In the ongoing third wave of Covid-19 one industry tops it all with high revenue generation based on more than enough orders to double their size of operation. eGrocers are riding the Corona wave high with record number of orders rising in the third wave and inevitably increasing the rate of their operations. Since December the online grocer Blinkit has added 200 “dark stores” that are designed only for deliveries in ten minutes.The company now plans to take the number to 1000 by March. Reliance owned MilkBasket is more than doubling its warehousing capacity to almost 350,000 sq ft in NCR to cater to 1,50,000 orders a day, double the current order size. In the midst of the growing Covid-19 cases while the brick and mortar retailers and dine-in restaurants are holding out on their expansion plans, online grocers like Blinkit and MilkBasket are going all out on aggressively pushing to take advantage of the growing demand for quick online deliveries. Even at the time of the first and second wave the online grocers had been in the works to expand their operations as millions of Indians gravitated to digital commerce. However the ongoing third wave has made the push on market capitalisation more aggressive and ambitious. “One thing has changed in this wave that our pace of expansion has doubled,” said Rohit Sharma head of supply chain at Blinkit.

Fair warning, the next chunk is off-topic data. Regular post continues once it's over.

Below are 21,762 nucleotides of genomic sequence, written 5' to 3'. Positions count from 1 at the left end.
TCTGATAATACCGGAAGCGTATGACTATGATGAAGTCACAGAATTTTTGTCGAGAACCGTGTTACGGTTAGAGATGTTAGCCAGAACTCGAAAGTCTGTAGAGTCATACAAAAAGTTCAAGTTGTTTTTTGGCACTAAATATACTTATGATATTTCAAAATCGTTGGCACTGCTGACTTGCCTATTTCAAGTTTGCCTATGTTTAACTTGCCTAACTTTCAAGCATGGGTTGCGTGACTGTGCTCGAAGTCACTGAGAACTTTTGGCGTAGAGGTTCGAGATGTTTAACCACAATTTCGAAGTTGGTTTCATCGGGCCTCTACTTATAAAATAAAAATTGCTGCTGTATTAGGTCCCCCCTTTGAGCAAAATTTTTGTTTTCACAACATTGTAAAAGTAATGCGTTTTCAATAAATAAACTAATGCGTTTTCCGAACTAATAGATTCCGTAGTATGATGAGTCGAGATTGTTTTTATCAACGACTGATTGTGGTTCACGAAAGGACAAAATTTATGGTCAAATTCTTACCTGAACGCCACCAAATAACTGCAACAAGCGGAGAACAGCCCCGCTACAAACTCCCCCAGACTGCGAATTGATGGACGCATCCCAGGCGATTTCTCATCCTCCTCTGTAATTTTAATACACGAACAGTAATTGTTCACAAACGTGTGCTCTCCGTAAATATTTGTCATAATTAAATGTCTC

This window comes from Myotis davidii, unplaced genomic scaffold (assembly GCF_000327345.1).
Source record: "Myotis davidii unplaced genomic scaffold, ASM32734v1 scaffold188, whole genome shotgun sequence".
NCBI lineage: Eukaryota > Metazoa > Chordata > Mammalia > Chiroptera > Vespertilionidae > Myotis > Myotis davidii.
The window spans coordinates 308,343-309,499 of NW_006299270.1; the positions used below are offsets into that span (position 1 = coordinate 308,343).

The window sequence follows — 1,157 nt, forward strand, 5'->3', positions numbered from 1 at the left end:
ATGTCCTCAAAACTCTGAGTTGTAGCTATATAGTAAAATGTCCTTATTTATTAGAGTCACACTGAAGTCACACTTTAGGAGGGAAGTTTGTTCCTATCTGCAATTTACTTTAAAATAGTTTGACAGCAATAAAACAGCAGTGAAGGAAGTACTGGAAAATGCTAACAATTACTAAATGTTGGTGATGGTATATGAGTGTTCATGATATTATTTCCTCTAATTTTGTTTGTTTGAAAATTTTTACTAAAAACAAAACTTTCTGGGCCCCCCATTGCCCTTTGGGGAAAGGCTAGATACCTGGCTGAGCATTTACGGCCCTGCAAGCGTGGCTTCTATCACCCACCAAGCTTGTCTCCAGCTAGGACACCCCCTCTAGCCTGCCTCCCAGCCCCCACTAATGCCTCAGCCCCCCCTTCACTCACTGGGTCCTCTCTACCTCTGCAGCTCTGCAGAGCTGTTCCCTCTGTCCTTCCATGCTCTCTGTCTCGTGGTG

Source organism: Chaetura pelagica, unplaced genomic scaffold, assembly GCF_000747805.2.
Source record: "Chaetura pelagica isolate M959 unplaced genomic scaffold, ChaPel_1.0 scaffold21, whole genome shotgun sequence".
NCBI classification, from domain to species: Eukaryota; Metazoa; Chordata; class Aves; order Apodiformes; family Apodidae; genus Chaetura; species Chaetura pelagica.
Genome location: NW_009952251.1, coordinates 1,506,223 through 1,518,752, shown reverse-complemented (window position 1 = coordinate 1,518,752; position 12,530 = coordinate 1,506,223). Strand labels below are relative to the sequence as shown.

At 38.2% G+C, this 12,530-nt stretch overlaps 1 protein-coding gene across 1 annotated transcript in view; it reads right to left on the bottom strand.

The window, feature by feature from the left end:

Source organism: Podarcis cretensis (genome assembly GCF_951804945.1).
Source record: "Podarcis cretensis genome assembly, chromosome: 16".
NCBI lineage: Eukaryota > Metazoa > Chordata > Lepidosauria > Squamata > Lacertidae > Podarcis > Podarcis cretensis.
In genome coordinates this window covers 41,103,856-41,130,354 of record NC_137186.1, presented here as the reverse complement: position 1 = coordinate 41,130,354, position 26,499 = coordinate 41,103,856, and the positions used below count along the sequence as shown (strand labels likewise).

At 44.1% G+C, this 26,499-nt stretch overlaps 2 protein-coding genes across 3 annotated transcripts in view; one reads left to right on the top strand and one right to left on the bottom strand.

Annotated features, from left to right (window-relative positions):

The main rival of Blinkit, Tata owned BigBasket is planning to launch BB Now, its express delivery service of delivering products in 10-20 minutes, joining the growing space of quick commerce. Currently Blinkit, Swiggy’s Instamart, Dunzo and Zepto are active in that space. T K Balakumar, chief operating officer at Big Basket said his company is planning to increase its existing warehousing capacity by 40%. They are also planning to open more than 300 dark stores in the coming financial year starting April.

During the ongoing Covid wave the orders in various cities have gone up by 30-40%, said the online grocers. Milkbasket is currently catering to about 70,000 orders per day in the NCR. Its new 150,000 sq ft warehouse in the region will be ready by next month. “There is excess demand. They are already running 110% of capacity,” said a person familiar with MilkBaskets’ plans. MilkBasket operates in Delhi-NCR, Hyderabad, Bengaluru and Chennai and is set to enter Jaipur later this month.

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Policy & Politics

India-assisted projects launched for Mauritius by PMs Modi and Jugnauth